The Dallas Mavericks will not have to pay a penny for the flu shot they purchased with taxpayer dollars.
But that does not mean that the team is not facing a major cost as the league continues to evaluate the vaccine for possible side effects.
Dallas Mavericks owner Mark Cuban announced Tuesday that he will not be required to pay the $7,500 price tag for the shot, and that he would only pay if the team can prove that the vaccine is safe and effective.
Mavs president of basketball operations Chauncey Billups said that he and other team executives were not aware of the price tag until Tuesday morning, and were unaware of any studies on the safety of the vaccine until Tuesday afternoon.
The price tag is $7.7 million, with a 20 percent premium added to the cost, according to ESPN.
The Mavericks have also not yet announced the price of the shot for other teams in the league, which is expected to be announced in the next few weeks.
The NFL and the NBA Players Association will determine the prices at which players will receive the vaccine, according the league.
The league is also reviewing whether or not to include a tax rebate on the vaccine that would allow players to purchase it at a lower price than a vaccine purchase from the NFL or the NBA.
Mavericks owners, who purchased the team with taxpayer money in 2015, are paying $1.2 billion for the vaccine.
They expect to pay $7 million to $8 million for the first vaccine, which the team plans to purchase with the rest of its revenues, according an Associated Press report.
Dallas will not receive any money from the tax rebates, which were announced last month by the league to encourage people to participate in the vaccine program.
Marks owner Mark Jacobs told ESPN last month that he was confident the vaccine would work and that “there is no question that we will be able to get to where we need to go in the field, with our fans.”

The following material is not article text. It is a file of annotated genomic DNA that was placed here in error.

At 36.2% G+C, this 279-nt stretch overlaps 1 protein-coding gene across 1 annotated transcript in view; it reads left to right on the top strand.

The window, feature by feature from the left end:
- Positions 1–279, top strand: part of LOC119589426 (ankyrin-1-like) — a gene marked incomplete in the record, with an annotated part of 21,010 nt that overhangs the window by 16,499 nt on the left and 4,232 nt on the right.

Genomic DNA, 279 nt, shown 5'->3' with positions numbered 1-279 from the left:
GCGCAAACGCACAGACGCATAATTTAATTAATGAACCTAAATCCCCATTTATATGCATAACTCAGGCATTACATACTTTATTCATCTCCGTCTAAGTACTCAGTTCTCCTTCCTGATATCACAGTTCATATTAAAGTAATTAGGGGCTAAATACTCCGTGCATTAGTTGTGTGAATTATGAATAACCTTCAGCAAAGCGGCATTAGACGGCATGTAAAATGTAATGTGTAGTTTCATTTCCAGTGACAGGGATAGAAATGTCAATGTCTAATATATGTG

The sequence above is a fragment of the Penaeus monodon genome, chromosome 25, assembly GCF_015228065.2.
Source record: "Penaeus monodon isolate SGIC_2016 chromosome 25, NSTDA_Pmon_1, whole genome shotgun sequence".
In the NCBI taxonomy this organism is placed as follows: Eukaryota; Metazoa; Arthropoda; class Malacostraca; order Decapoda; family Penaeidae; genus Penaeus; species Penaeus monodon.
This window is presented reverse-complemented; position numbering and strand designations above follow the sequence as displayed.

“We don’t have a lot of options,” Jacobs said, according with ESPN.
“I don’t want to speculate too much on what the future will bring, but I think there is a lot to be hopeful about.”
The Mavericks are not the only team that has been hit with a price tag.
New York Knicks owner James Dolan will not pay the franchise’s $4 million price tag because he believes that the shot is too expensive.
Mets president of business operations Bryan Colangelo told ESPN that he is not concerned about the price, adding that he wants to be “committed” to making the team financially viable.
“The main thing for me is the health of our fans and the health and welfare of the franchise,” Colangelo said, per ESPN.
“We’re not going to spend money on the players.
We’re going to invest in our health and well-being, which we’re going in great shape right now.”
Maverons owner Mark Hughes said he has “zero tolerance” for price gouging.
The NBA is investigating the prices for the three other vaccines and is expected later this year to decide whether to make the flu shots mandatory.
The cost of the flu vaccine has skyrocketed over the past several years, to nearly $6 billion in 2015.
That number has been on the rise in recent months as the season has gone on, with some teams and players questioning the cost of providing the shot.
In November, the Centers for Disease Control and Prevention issued a warning to health care providers, saying that a rise in the flu season could be a significant factor in the increase in the cost for flu shots.
According to the CDC, flu shots cost between $12 and $14 per shot, which are the same prices as those currently paid by most insurance companies.
According a report by the Centers of Disease Control, about 60 percent of all flu shots are purchased online.
The Associated Press contributed to this report.